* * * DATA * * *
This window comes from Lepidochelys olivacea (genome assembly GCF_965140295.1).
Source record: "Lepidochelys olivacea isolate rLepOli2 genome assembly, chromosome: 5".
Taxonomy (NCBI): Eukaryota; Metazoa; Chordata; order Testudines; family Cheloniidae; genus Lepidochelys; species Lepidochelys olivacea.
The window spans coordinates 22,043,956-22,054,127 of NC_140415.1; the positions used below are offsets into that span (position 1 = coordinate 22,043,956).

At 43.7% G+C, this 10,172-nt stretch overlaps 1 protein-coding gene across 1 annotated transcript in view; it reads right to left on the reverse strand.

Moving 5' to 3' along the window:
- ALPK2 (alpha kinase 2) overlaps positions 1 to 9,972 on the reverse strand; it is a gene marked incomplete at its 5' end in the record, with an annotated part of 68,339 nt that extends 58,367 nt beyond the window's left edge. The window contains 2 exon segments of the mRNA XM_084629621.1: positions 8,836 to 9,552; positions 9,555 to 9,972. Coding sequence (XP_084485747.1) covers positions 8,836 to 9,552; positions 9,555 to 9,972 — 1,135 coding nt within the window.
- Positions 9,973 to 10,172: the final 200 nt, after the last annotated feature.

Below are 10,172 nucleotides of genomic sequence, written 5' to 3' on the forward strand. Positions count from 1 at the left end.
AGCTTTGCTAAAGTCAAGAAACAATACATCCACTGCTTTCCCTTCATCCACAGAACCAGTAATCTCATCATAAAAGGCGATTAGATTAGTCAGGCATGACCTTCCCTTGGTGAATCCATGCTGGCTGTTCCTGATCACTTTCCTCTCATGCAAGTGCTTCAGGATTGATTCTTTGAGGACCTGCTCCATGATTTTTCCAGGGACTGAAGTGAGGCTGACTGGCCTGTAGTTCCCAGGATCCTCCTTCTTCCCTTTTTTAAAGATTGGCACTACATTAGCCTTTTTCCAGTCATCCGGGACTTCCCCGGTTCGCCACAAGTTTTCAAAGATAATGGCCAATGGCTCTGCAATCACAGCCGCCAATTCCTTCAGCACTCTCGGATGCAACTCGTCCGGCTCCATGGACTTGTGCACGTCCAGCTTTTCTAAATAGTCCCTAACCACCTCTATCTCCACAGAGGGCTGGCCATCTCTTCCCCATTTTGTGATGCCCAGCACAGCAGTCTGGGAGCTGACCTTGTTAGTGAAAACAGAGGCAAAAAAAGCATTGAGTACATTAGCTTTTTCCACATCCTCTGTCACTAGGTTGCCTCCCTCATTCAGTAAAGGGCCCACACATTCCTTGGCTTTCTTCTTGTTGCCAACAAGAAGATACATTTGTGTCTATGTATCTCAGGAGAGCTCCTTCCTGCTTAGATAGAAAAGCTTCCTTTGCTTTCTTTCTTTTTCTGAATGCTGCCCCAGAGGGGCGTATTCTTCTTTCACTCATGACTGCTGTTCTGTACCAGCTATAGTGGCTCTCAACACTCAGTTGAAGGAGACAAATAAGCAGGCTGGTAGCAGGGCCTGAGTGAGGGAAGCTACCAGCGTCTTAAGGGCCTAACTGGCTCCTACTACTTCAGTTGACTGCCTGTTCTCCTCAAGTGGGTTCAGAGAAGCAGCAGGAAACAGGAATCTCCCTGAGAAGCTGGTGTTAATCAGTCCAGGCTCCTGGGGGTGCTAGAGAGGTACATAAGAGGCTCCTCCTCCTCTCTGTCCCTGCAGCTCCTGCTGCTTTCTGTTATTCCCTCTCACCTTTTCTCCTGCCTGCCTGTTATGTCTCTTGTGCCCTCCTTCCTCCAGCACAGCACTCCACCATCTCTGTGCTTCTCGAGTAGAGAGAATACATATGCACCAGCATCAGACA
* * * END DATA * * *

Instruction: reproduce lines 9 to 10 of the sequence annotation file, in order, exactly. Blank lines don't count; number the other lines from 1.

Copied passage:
Below are 10,172 nucleotides of genomic sequence, written 5' to 3' on the forward strand. Positions count from 1 at the left end.
AGCTTTGCTAAAGTCAAGAAACAATACATCCACTGCTTTCCCTTCATCCACAGAACCAGTAATCTCATCATAAAAGGCGATTAGATTAGTCAGGCATGACCTTCCCTTGGTGAATCCATGCTGGCTGTTCCTGATCACTTTCCTCTCATGCAAGTGCTTCAGGATTGATTCTTTGAGGACCTGCTCCATGATTTTTCCAGGGACTGAAGTGAGGCTGACTGGCCTGTAGTTCCCAGGATCCTCCTTCTTCCCTTTTTTAAAGATTGGCACTACATTAGCCTTTTTCCAGTCATCCGGGACTTCCCCGGTTCGCCACAAGTTTTCAAAGATAATGGCCAATGGCTCTGCAATCACAGCCGCCAATTCCTTCAGCACTCTCGGATGCAACTCGTCCGGCTCCATGGACTTGTGCACGTCCAGCTTTTCTAAATAGTCCCTAACCACCTCTATCTCCACAGAGGGCTGGCCATCTCTTCCCCATTTTGTGATGCCCAGCACAGCAGTCTGGGAGCTGACCTTGTTAGTGAAAACAGAGGCAAAAAAAGCATTGAGTACATTAGCTTTTTCCACATCCTCTGTCACTAGGTTGCCTCCCTCATTCAGTAAAGGGCCCACACATTCCTTGGCTTTCTTCTTGTTGCCAACAAGAAGATACATTTGTGTCTATGTATCTCAGGAGAGCTCCTTCCTGCTTAGATAGAAAAGCTTCCTTTGCTTTCTTTCTTTTTCTGAATGCTGCCCCAGAGGGGCGTATTCTTCTTTCACTCATGACTGCTGTTCTGTACCAGCTATAGTGGCTCTCAACACTCAGTTGAAGGAGACAAATAAGCAGGCTGGTAGCAGGGCCTGAGTGAGGGAAGCTACCAGCGTCTTAAGGGCCTAACTGGCTCCTACTACTTCAGTTGACTGCCTGTTCTCCTCAAGTGGGTTCAGAGAAGCAGCAGGAAACAGGAATCTCCCTGAGAAGCTGGTGTTAATCAGTCCAGGCTCCTGGGGGTGCTAGAGAGGTACATAAGAGGCTCCTCCTCCTCTCTGTCCCTGCAGCTCCTGCTGCTTTCTGTTATTCCCTCTCACCTTTTCTCCTGCCTGCCTGTTATGTCTCTTGTGCCCTCCTTCCTCCAGCACAGCACTCCACCATCTCTGTGCTTCTCGAGTAGAGAGAATACATATGCACCAGCATCAGACA